Free Press • 1997 • 476 pages • $27.50
Dr. Peterson, an adjunct scholar at the Heritage Foundation, is Distinguished Lundy Professor Emeritus of Business Philosophy at Campbell University in North Carolina.
Asked Shakespeare’s Juliet: What’s in a name? Yesterday conservatism was in as the name of what could be called the free-society movement. Today, increasingly, libertarianism as the catch-name is in. Recent books by Charles Murray (What It Means to Be a Libertarian) and David Boaz (the title reviewed here and his Libertarianism: A Primer) have put the word libertarian in front of many who were not previously familiar with it.
As editor David Boaz says in his introduction to this fine collection, it is easier to define libertarian ideas than to agree on a proper name for those ideas. The essays he has chosen succeed in explaining the essence of libertarian thinking. Believers in statism may not be won over (although they should be!) but after The Libertarian Reader, they won’t have any excuse for misrepresenting what libertarians stand for.
Mr. Boaz sets forth seven sections of selected readings, six of them on central ideas in libertarianism: skepticism about power, individualism, individual rights, spontaneous order, free markets and voluntary order, and peace and international harmony. The seventh section relates to the future of libertarianism and features a gem, Paternalist Government Is Out of Date by Michael Prowse of The Financial Times.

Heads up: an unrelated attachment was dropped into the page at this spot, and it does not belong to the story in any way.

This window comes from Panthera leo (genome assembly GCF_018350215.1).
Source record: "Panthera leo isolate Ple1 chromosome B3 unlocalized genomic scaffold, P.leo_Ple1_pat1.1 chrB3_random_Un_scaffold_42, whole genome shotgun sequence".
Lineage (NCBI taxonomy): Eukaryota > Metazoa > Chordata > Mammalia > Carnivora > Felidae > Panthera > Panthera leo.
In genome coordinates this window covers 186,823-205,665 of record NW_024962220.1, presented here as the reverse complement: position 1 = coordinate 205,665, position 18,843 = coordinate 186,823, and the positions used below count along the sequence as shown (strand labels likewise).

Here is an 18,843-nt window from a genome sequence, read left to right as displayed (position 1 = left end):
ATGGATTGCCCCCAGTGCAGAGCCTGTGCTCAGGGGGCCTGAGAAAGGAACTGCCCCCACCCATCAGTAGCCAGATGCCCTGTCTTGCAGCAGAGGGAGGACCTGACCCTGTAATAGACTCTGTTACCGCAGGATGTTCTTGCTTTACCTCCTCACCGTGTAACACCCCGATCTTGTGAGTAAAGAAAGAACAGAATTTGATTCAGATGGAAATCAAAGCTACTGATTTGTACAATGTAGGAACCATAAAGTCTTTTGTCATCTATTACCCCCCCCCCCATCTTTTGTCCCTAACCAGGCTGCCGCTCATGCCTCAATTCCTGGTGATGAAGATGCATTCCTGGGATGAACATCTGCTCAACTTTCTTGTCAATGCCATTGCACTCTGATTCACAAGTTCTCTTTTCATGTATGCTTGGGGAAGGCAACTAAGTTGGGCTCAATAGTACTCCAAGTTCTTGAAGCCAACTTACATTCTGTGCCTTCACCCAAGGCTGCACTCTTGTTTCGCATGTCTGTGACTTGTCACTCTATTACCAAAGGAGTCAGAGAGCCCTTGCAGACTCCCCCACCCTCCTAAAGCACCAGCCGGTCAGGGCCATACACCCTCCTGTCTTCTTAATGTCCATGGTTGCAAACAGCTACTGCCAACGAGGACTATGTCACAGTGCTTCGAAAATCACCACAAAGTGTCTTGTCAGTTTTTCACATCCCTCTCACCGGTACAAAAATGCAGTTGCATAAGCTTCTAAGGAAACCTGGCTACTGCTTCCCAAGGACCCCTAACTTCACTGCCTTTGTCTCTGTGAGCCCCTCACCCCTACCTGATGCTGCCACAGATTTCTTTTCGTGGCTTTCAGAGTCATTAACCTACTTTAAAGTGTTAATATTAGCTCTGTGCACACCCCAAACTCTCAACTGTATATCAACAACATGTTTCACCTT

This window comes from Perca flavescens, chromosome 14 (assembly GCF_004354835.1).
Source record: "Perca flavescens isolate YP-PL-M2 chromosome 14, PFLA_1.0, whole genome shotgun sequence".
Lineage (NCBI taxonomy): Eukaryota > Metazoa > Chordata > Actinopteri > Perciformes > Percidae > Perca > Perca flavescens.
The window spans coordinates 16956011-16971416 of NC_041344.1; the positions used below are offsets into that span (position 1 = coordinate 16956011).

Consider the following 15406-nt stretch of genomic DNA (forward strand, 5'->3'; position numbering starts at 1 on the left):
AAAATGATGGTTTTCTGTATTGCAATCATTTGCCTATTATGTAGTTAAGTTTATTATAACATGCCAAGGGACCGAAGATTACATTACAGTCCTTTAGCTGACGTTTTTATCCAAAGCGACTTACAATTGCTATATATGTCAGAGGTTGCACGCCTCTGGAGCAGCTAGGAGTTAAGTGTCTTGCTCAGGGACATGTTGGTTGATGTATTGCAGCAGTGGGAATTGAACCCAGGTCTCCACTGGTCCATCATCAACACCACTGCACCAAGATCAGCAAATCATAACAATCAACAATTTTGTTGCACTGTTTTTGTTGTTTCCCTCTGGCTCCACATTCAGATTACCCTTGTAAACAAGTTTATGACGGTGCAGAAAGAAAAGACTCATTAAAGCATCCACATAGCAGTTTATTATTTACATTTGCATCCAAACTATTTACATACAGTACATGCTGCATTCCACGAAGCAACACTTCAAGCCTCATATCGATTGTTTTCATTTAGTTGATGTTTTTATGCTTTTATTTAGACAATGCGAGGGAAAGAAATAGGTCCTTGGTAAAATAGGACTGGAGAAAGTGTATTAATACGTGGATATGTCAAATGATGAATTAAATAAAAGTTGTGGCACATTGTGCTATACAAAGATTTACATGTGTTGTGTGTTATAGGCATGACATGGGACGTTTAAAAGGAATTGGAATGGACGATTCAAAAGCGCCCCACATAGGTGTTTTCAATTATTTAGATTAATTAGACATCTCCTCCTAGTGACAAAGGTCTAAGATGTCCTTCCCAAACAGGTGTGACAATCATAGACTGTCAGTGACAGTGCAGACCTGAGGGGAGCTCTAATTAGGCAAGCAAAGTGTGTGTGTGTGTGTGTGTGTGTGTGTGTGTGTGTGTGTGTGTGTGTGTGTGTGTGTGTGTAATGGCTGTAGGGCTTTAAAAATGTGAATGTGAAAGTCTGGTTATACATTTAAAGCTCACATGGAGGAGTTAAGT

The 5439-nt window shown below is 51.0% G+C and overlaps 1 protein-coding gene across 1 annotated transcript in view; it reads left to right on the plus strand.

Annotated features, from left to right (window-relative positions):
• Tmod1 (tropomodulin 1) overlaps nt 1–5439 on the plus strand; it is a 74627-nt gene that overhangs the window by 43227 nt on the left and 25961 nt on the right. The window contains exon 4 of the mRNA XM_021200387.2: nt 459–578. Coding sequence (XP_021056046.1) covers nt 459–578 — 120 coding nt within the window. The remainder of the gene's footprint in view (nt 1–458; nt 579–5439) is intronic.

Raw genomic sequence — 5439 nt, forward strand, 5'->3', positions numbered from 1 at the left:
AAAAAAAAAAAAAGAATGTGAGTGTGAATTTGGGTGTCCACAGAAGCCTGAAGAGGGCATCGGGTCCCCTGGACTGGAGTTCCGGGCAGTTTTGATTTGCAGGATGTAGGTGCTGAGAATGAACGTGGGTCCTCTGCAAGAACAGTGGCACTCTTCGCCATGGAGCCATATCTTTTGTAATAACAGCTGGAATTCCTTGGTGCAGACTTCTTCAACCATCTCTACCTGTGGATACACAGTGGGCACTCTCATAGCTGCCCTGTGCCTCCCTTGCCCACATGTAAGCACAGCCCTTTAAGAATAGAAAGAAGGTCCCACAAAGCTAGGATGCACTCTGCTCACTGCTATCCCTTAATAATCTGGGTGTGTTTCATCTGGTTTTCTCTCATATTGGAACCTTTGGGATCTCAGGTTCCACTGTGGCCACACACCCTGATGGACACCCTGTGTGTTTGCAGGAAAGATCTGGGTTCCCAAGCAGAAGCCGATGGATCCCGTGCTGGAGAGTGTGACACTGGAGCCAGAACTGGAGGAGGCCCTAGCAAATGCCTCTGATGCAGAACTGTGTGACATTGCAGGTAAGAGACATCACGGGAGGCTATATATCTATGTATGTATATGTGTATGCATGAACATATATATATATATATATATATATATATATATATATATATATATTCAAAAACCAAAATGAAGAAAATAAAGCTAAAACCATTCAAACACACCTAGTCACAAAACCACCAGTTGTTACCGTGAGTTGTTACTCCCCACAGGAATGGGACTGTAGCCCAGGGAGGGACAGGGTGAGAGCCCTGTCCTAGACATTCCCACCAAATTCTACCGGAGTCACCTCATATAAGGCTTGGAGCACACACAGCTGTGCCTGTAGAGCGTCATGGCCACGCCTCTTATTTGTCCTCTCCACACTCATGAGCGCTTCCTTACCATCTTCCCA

Selections and ideas match well, and make this a most handy reference work, even though many of the selections (such as James Madison’s Federalist No. 10 and Thomas Jefferson’s Declaration of Independence) can be found in conservative and other readers. Where Mr. Boaz especially shines is in his annotated comments and libertarian asides. He notes, for example, that Jefferson in his draft of the Declaration of Independence insisted on the phrase inalienable rights, that these rights are natural, that government can’t transfer or abolish them, that if it does, the people have the right to alter or to abolish it, and to institute new government.
Among these many selections are such other sharp questioners of state authoritarianism as John Locke, Adam Smith, Thomas Paine, Herbert Spencer, Frederic Bastiat, and, from the twentieth century, F. A. Hayek, Murray Rothbard, Ludwig von Mises, H. L. Mencken, and Charles Murray. (Of interest to Freeman readers is Doug Bandow’s Private Prejudice, Private Remedy, which originally appeared in the July 1996 issue of this journal.) David Boaz knows the literature well and has wisely drawn from it.
Particularly noteworthy, I believe, is the essay The Right to Do Wrong by Roger Pilon, director of constitutional studies at the Cato Institute (where Mr. Boaz serves as executive vice president). Mr. Pilon endorses the Supreme Court’s 1990 defense of flag-burning as a First Amendment right not only of speech but of content. Pilon’s point is all speech is a form of action and, arguably, all action is, if not speech, at least a form of expression with which the government has no right to interfere—as long as the action is peaceful—no matter how much it annoys others.
Such jewels abound in this mustering of sharp minds.